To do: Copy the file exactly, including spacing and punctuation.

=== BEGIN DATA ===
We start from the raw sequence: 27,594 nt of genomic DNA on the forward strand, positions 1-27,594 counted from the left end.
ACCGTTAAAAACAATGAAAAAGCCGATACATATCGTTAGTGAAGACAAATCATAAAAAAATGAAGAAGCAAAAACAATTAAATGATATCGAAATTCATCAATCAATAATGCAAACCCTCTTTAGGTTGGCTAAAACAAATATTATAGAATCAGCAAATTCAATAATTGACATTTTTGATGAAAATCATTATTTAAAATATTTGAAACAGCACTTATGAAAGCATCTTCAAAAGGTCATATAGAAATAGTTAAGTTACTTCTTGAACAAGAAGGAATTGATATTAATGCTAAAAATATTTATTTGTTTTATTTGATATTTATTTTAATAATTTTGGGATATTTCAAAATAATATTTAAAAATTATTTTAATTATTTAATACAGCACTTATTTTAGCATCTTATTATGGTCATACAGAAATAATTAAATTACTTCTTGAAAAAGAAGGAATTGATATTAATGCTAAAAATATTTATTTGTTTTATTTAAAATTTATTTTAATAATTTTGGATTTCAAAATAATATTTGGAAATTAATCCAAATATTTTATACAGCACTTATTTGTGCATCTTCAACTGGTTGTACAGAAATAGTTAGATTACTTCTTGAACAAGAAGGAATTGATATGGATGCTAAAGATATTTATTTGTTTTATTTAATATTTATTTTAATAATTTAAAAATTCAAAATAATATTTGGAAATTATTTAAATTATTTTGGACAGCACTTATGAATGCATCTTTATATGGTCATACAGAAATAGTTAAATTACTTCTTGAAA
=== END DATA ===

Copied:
We start from the raw sequence: 27,594 nt of genomic DNA on the forward strand, positions 1-27,594 counted from the left end.
ACCGTTAAAAACAATGAAAAAGCCGATACATATCGTTAGTGAAGACAAATCATAAAAAAATGAAGAAGCAAAAACAATTAAATGATATCGAAATTCATCAATCAATAATGCAAACCCTCTTTAGGTTGGCTAAAACAAATATTATAGAATCAGCAAATTCAATAATTGACATTTTTGATGAAAATCATTATTTAAAATATTTGAAACAGCACTTATGAAAGCATCTTCAAAAGGTCATATAGAAATAGTTAAGTTACTTCTTGAACAAGAAGGAATTGATATTAATGCTAAAAATATTTATTTGTTTTATTTGATATTTATTTTAATAATTTTGGGATATTTCAAAATAATATTTAAAAATTATTTTAATTATTTAATACAGCACTTATTTTAGCATCTTATTATGGTCATACAGAAATAATTAAATTACTTCTTGAAAAAGAAGGAATTGATATTAATGCTAAAAATATTTATTTGTTTTATTTAAAATTTATTTTAATAATTTTGGATTTCAAAATAATATTTGGAAATTAATCCAAATATTTTATACAGCACTTATTTGTGCATCTTCAACTGGTTGTACAGAAATAGTTAGATTACTTCTTGAACAAGAAGGAATTGATATGGATGCTAAAGATATTTATTTGTTTTATTTAATATTTATTTTAATAATTTAAAAATTCAAAATAATATTTGGAAATTATTTAAATTATTTTGGACAGCACTTATGAATGCATCTTTATATGGTCATACAGAAATAGTTAAATTACTTCTTGAAA